For farming families living in rural Afghanistan life can be tough, and many struggle to make ends meet. As the climate has changed, the weather has become increasingly unpredictable and it is harder and harder to make a living off the land.

For these families, growing weather- and pest-resistant opium poppy seed offers a reliable source of income that is not available with other crops.

Why is this a problem?

The illicit drug economy exacerbates insecurity, corruption and conflict, and contributes to drug use in the country. But it is a global problem too. Afghanistan’s opium poppy harvest is used in the production of more than 90% of the world’s illicit heroin and has been the leading producer of opium since 1992.

How are we tackling this problem?

We are working with partners on this issue by providing families with viable alternative livelihood options. We are supporting farmers in Badakhshan and Takhar - remote and poor provinces in north-eastern Afghanistan - providing them with tools and training in licit alternatives such as cultivating medicinal plants or potatoes, with the aim of reducing the production of opium in Afghanistan.

How does this work?

One woman we have helped is Shakila from Argo district in Badakhshan. Shakila is a widow and in the past her 6 children often had to miss school to help her with the watering, thinning and weeding of the poppy field.

Shakila was born into a very poor family who struggled to afford even the basic essentials, so she grew up with very little. She was just 15 years old when she was married off to her late husband. The marriage was not her choice but, in return, his family gave her parents some poppy seed to grow on their land - a vital source of income for the struggling family.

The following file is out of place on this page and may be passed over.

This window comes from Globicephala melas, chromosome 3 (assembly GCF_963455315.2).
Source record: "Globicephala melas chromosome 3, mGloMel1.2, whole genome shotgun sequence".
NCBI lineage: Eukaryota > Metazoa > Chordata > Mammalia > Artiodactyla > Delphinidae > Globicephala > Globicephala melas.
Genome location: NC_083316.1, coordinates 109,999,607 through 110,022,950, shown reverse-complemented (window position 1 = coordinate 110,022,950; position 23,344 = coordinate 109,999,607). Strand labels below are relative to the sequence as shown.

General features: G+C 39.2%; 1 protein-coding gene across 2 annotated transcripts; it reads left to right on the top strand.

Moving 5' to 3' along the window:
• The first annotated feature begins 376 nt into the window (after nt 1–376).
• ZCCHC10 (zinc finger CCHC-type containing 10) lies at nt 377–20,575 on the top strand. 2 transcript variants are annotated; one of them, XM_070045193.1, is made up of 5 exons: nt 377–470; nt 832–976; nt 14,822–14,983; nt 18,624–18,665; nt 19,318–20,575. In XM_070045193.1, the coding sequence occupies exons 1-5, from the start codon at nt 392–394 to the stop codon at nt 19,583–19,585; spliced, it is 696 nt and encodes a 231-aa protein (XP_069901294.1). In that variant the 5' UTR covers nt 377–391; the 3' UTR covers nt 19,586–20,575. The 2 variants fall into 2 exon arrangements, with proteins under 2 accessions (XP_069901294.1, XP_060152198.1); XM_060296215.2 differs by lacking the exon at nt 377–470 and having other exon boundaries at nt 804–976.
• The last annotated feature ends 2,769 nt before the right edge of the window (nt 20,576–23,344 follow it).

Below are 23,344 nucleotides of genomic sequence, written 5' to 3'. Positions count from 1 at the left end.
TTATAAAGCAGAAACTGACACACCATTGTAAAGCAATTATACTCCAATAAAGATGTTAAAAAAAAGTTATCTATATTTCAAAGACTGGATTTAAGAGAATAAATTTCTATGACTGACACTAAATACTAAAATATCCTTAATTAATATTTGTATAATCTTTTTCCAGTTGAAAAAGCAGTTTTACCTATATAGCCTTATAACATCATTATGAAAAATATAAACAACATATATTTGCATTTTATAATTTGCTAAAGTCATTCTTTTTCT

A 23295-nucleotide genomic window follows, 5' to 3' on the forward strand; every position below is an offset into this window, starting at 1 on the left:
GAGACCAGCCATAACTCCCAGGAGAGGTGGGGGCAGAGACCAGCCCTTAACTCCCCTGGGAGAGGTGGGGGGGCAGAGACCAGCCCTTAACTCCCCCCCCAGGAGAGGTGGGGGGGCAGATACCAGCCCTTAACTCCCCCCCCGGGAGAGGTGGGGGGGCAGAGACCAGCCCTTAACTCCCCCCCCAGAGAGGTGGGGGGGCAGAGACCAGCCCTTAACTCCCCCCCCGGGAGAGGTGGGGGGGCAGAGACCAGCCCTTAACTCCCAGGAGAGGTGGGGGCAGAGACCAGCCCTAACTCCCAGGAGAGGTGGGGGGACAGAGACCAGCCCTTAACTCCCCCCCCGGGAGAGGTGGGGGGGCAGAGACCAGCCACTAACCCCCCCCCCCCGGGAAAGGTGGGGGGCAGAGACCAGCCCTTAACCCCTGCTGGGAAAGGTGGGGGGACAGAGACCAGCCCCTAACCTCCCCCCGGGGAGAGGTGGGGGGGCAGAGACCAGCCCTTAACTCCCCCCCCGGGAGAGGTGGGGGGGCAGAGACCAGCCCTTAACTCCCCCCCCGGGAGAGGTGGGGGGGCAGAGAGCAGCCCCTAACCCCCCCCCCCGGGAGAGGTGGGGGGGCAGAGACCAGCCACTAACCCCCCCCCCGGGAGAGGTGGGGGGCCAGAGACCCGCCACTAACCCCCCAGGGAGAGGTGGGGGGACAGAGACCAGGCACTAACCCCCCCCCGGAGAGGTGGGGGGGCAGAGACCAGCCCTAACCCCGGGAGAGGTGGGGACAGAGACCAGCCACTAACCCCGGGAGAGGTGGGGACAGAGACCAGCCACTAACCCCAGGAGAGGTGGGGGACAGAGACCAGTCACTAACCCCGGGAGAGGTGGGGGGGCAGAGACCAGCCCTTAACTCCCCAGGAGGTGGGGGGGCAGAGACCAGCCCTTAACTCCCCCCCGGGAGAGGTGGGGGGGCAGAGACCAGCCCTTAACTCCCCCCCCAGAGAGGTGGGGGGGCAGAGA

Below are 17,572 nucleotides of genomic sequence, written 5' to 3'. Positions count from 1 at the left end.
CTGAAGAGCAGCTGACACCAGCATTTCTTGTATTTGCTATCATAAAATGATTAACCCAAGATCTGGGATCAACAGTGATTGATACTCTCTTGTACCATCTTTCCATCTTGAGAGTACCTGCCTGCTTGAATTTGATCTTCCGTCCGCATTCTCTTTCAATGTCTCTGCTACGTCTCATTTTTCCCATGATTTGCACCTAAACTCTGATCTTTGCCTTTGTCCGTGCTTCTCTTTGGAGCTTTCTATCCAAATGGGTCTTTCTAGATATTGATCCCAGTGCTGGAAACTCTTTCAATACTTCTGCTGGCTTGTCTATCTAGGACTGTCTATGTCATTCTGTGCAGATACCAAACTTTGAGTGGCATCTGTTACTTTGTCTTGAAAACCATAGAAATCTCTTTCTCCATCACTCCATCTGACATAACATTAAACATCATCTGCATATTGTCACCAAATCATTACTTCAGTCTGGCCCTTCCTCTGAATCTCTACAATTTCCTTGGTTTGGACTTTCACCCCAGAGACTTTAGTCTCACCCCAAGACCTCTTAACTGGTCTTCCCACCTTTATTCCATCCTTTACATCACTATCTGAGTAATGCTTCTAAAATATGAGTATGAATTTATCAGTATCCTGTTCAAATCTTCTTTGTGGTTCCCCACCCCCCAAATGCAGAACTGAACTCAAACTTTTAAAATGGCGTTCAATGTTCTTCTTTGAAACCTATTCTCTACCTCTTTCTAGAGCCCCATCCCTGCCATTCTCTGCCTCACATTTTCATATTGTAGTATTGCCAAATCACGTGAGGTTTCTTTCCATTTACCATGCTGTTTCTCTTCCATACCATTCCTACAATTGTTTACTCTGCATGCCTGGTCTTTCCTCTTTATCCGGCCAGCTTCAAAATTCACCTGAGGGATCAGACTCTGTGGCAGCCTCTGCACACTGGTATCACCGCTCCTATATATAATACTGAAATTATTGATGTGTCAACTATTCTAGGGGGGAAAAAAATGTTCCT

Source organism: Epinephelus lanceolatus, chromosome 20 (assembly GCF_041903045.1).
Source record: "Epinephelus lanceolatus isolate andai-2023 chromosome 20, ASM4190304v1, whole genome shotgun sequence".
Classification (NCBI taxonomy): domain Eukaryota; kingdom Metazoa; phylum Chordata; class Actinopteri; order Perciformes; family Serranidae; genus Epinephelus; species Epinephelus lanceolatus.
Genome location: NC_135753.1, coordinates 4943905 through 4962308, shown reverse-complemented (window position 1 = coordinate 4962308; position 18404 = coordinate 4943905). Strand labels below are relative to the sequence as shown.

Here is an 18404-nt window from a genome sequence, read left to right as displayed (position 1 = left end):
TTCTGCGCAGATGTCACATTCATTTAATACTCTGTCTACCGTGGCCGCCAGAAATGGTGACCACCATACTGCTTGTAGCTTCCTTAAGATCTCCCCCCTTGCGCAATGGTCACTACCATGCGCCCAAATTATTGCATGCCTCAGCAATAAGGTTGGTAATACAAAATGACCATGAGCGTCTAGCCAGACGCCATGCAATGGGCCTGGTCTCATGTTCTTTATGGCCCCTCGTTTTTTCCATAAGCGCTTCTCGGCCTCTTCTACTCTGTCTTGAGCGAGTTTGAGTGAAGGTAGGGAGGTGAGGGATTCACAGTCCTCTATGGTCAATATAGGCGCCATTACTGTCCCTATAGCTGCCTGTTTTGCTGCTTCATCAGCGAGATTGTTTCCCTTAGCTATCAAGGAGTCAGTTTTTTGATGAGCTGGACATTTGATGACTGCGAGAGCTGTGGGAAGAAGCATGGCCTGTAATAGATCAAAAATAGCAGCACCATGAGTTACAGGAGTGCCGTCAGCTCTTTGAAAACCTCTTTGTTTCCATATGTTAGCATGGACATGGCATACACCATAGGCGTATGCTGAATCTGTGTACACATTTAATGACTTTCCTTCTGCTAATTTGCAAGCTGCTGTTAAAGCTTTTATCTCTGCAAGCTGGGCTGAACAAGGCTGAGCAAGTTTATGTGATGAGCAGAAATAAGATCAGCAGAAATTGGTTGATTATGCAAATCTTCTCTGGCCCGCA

“This was not an unusual practice in my village and lots of other girls my age had the same experience. My husband’s family made their living through cultivating poppy seed to sell and, following my marriage, I learned to do the same. When my husband passed away this was my only source of income.”

After the death of her husband, Shakila was not able to grow enough poppy seed and did not have the business know-how to make the most of what she was able to grow.

“Although I was working very hard, I could not provide enough food for my children and for the past year I was really worried for them.

I have one cow and some hens but I did not know how to get the most out of them either. On Afghanaid’s training course I learned all about milk pasteurisation and I am now working in a dairy centre set up by Afghanaid making cream, cheese and yoghurts.

I also took part in one of Afghanaid’s business courses and learned how to sell these products, which has enabled me to sell other products too - like eggs, vegetables and handicrafts at the local market.”

“Now I can generate sufficient income to support my family, we are all much healthier and my children are able to attend school consistently. Since they are now able to get a proper education, I know that my children will not be forced into difficult situations like I have been, they will be able to find their proper place in society and get a good job in the future.

In the dairy centre, I work with lots of different women from around the area. I really enjoy meeting and getting to know more people and we women learn a lot from each other too - and not just about the milk! We use our contacts in the dairy centre to find out where other villages have gaps in their market which we might be able to fill with products from our own villages too.

I feel much happier now and I hope in the future I will be able to open a private dairy centre of my own, to provide more women with jobs and supply more people in the area with good quality products.”

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